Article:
( b. Jun 28, 1918 Deal, New Jersey, USA - d. Jun 06, 2013 ) Female
Maxine Stuart's stage, film and television career spanned more than six decades, including a recurring role on the soap opera "The Edge of Night" and a guest spot on a memorable episode of "The Twilight Zone." But she was equally well known to readers of Helene Hanff's nonfiction books "84, Charing Cross Road" and "Underfoot in Show Business" as Ms. Hanff's deliciously dizzy sidekick in their attempts to make it on Broadway in the 1930s and '40s.
The warm, adventurous, impecunious friendship of the two young women began in the late 1930s in the backstage ladies' room of the Morosco Theater, after Ms. Hanff saw one of the many flops in which Ms. Stuart seemed condemned to appear.
Her description of Ms. Stuart's daily life -- the voice and diction lessons (which entailed screaming "Oh, NO!" at top volume in the bathroom of her parents' apartment); the audition rounds; the elation of being cast; the deflation of closing -- is a window onto the existence of a working, and sometimes out-of-work, actor in the years before television devoured Broadway.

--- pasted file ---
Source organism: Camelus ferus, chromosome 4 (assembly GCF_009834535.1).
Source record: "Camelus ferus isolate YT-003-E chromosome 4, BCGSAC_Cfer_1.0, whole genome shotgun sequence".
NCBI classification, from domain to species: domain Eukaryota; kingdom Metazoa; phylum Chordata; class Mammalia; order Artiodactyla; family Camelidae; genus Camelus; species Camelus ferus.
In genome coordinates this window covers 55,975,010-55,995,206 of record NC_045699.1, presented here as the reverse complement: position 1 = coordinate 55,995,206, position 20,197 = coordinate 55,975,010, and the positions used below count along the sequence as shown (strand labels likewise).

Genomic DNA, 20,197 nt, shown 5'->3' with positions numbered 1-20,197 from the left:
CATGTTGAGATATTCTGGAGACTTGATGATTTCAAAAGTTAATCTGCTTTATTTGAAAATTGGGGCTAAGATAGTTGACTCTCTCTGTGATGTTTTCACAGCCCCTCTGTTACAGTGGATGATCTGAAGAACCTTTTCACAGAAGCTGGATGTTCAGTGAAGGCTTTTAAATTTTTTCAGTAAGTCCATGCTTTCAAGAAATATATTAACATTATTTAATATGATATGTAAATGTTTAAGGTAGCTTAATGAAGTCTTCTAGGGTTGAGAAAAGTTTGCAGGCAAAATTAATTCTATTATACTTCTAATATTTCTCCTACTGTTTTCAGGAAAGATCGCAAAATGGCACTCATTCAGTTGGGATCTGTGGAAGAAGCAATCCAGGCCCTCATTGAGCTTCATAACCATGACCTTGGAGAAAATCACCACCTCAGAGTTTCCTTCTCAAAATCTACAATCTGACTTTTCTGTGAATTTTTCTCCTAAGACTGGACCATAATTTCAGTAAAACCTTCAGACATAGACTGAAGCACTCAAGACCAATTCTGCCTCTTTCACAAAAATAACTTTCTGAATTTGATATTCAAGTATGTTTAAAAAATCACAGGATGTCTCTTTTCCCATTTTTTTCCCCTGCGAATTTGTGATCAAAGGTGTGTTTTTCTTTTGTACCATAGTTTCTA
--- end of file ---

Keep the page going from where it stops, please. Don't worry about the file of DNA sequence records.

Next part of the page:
In Ms. Stuart's resourceful hands, even Broadway cost nothing. Several nights a week, the two friends, wearing no coats, would arrive at a theater of their choice in time for the Act 1 intermission. On the sidewalk, they mingled with audience members who had gone outside to smoke. (Even in the coldest weather, no self-respecting New York theatergoer on a cigarette break bothered with a coat.) Drifting inside, the young women made for the best seats without coats on them and sat down. They saw many plays -- minus the first acts -- and caught many colds.
Her film credits include "Days of Wine and Roses" (1962) and "Private Benjamin" (1980). On television, she portrayed the stenographer Grace O'Keefe on "The Edge of Night."
Ms. Stuart was seen on dozens of other shows, including "Perry Mason," "Dr. Kildare," "Chicago Hope" and "The Wonder Years," for which she received a 1989 Emmy nomination as Kevin's piano teacher.
Source: The New York Times